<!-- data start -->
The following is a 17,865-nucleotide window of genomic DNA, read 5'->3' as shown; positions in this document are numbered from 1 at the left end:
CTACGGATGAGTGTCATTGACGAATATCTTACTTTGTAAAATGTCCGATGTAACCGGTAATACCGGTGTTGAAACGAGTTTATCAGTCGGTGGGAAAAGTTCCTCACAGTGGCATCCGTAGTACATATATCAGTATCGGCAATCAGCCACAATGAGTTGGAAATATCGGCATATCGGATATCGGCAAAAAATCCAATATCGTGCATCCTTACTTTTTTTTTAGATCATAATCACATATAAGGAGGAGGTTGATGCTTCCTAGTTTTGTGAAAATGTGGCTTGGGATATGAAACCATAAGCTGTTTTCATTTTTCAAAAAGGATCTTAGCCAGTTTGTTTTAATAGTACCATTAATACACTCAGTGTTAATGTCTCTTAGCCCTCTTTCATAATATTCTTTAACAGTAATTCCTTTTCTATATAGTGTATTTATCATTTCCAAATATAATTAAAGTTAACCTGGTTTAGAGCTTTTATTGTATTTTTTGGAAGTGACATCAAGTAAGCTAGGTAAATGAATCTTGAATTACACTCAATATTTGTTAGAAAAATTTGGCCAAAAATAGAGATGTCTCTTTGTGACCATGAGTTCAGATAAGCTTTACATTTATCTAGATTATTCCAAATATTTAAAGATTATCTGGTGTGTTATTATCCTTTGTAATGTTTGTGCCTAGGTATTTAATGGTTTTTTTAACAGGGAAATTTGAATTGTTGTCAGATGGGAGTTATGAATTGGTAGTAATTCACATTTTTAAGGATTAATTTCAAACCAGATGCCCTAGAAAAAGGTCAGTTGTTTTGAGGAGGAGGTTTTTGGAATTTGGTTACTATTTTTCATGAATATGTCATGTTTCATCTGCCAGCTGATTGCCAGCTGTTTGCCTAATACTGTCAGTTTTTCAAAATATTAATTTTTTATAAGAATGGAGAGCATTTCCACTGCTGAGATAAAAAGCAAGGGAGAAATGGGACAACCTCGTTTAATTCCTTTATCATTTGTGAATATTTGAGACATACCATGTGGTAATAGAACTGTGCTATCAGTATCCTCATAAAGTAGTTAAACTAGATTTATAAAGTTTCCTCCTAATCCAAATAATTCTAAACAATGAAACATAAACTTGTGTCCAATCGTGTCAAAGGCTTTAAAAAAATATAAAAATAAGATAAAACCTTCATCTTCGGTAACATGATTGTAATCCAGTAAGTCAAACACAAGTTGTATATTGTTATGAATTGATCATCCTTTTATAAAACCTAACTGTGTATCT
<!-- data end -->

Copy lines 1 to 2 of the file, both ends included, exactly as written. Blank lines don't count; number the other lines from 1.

The following is a 17,865-nucleotide window of genomic DNA, read 5'->3' as shown; positions in this document are numbered from 1 at the left end:
CTACGGATGAGTGTCATTGACGAATATCTTACTTTGTAAAATGTCCGATGTAACCGGTAATACCGGTGTTGAAACGAGTTTATCAGTCGGTGGGAAAAGTTCCTCACAGTGGCATCCGTAGTACATATATCAGTATCGGCAATCAGCCACAATGAGTTGGAAATATCGGCATATCGGATATCGGCAAAAAATCCAATATCGTGCATCCTTACTTTTTTTTTAGATCATAATCACATATAAGGAGGAGGTTGATGCTTCCTAGTTTTGTGAAAATGTGGCTTGGGATATGAAACCATAAGCTGTTTTCATTTTTCAAAAAGGATCTTAGCCAGTTTGTTTTAATAGTACCATTAATACACTCAGTGTTAATGTCTCTTAGCCCTCTTTCATAATATTCTTTAACAGTAATTCCTTTTCTATATAGTGTATTTATCATTTCCAAATATAATTAAAGTTAACCTGGTTTAGAGCTTTTATTGTATTTTTTGGAAGTGACATCAAGTAAGCTAGGTAAATGAATCTTGAATTACACTCAATATTTGTTAGAAAAATTTGGCCAAAAATAGAGATGTCTCTTTGTGACCATGAGTTCAGATAAGCTTTACATTTATCTAGATTATTCCAAATATTTAAAGATTATCTGGTGTGTTATTATCCTTTGTAATGTTTGTGCCTAGGTATTTAATGGTTTTTTTAACAGGGAAATTTGAATTGTTGTCAGATGGGAGTTATGAATTGGTAGTAATTCACATTTTTAAGGATTAATTTCAAACCAGATGCCCTAGAAAAAGGTCAGTTGTTTTGAGGAGGAGGTTTTTGGAATTTGGTTACTATTTTTCATGAATATGTCATGTTTCATCTGCCAGCTGATTGCCAGCTGTTTGCCTAATACTGTCAGTTTTTCAAAATATTAATTTTTTATAAGAATGGAGAGCATTTCCACTGCTGAGATAAAAAGCAAGGGAGAAATGGGACAACCTCGTTTAATTCCTTTATCATTTGTGAATATTTGAGACATACCATGTGGTAATAGAACTGTGCTATCAGTATCCTCATAAAGTAGTTAAACTAGATTTATAAAGTTTCCTCCTAATCCAAATAATTCTAAACAATGAAACATAAACTTGTGTCCAATCGTGTCAAAGGCTTTAAAAAAATATAAAAATAAGATAAAACCTTCATCTTCGGTAACATGATTGTAATCCAGTAAGTCAAACACAAGTTGTATATTGTTATGAATTGATCATCCTTTTATAAAACCTAACTGTGTATCT